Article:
When it comes down to it, a dog is an animal like any other that is technically edible and is valued differently in the older Korean culture than in the Western or South African one. Eating a dog in SA would be similar to eating a beef steak in India—a huge no-no. Today, while some Koreans eat dogs, it might be safe to say that it’s a minority of the population. The overall attitude in recent years seems to have gone from “personal choice” to “unnecessary cruelty.”

There are no bakeries or coffee shops in Korea.

In Korea, especially where I live, restaurants may come and go, but every café/bakery that was here when I arrived is still in operation and is busy as ever. Even back home in SA, I had never seen such a high concentration of coffee shops that have all stayed in business. Also, diverging from coffee shops anywhere else, many Korean cafes also specialize in cakes and have bakeries in the back. Also, it was a welcome surprise to find out that waffles are huge in Korea.

You don’t need to learn Korean, everyone can speak English.

Because the effort to learn English has only taken off in the last 10 years, the majority of people who speak English in this country are under the age of 13. It is crazy when you can have a 20 minute discussion about soccer with an 8 year old in-line for the movie but you can’t find a single taxi driver or bank teller with any English to save your life.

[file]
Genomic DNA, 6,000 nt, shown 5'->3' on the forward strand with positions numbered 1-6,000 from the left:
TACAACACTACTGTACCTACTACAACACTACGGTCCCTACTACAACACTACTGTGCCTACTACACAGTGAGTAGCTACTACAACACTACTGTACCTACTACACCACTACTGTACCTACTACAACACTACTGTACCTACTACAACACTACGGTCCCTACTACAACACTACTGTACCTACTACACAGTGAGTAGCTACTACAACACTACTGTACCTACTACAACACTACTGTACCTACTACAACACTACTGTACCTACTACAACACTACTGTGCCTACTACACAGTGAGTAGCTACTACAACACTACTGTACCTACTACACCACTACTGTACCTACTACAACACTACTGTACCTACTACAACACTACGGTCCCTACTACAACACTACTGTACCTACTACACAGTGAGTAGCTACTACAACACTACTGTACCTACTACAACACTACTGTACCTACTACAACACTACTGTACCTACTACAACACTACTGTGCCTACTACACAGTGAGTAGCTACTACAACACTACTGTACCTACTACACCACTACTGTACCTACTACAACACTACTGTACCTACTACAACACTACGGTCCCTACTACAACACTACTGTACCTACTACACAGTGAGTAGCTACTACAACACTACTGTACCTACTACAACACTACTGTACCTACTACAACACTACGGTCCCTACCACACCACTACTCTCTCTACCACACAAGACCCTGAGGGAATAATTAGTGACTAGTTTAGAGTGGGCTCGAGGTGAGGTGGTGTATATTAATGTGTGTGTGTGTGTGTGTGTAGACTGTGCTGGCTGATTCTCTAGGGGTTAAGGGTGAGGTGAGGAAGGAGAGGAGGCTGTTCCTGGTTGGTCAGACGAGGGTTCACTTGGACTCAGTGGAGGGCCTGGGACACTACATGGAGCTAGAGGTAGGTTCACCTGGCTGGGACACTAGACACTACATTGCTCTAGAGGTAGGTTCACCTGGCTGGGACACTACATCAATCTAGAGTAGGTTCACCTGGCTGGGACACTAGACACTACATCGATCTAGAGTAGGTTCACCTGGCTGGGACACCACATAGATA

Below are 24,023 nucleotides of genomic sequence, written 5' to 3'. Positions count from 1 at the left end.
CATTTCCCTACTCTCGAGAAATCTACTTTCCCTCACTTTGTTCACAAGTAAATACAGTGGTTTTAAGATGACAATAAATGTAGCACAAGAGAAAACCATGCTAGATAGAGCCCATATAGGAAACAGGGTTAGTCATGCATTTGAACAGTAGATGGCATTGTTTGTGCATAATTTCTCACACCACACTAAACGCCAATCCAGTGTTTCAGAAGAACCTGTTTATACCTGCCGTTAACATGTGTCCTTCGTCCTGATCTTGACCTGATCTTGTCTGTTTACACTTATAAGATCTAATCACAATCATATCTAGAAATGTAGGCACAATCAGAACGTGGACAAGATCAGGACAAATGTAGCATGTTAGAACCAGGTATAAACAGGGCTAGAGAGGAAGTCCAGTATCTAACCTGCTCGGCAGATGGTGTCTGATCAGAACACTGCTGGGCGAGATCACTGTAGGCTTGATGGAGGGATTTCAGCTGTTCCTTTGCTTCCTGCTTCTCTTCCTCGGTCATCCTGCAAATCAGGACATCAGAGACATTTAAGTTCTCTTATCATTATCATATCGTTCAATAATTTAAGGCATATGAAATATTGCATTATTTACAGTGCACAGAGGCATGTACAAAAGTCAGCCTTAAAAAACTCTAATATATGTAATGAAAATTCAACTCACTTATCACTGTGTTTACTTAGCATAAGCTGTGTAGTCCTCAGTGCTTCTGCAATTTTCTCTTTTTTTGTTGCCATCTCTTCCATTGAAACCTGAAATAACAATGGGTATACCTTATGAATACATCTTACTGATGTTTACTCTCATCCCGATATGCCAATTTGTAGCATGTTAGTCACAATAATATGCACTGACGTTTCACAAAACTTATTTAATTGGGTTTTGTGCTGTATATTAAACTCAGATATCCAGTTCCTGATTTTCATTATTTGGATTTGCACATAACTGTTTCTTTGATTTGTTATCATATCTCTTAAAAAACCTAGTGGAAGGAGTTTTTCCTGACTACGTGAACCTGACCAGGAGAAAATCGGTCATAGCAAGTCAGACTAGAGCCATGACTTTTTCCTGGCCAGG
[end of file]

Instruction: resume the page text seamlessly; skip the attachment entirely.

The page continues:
Koreans are all skinny and short.

Firstly, all the Korean people I know are taller than me. The first question anyone asks is regarding your height, because they place so much importance on being tall. Secondly, if you think all South Koreans are thin, rice-eating, kimchi-consuming health freaks, think again. Since the financial boom in the seventies, South Korea has welcomed numerous fast-food chains and pizza franchises. And as you might have guessed, the introduction of those western gems has had quite an effect on many people’s waistlines.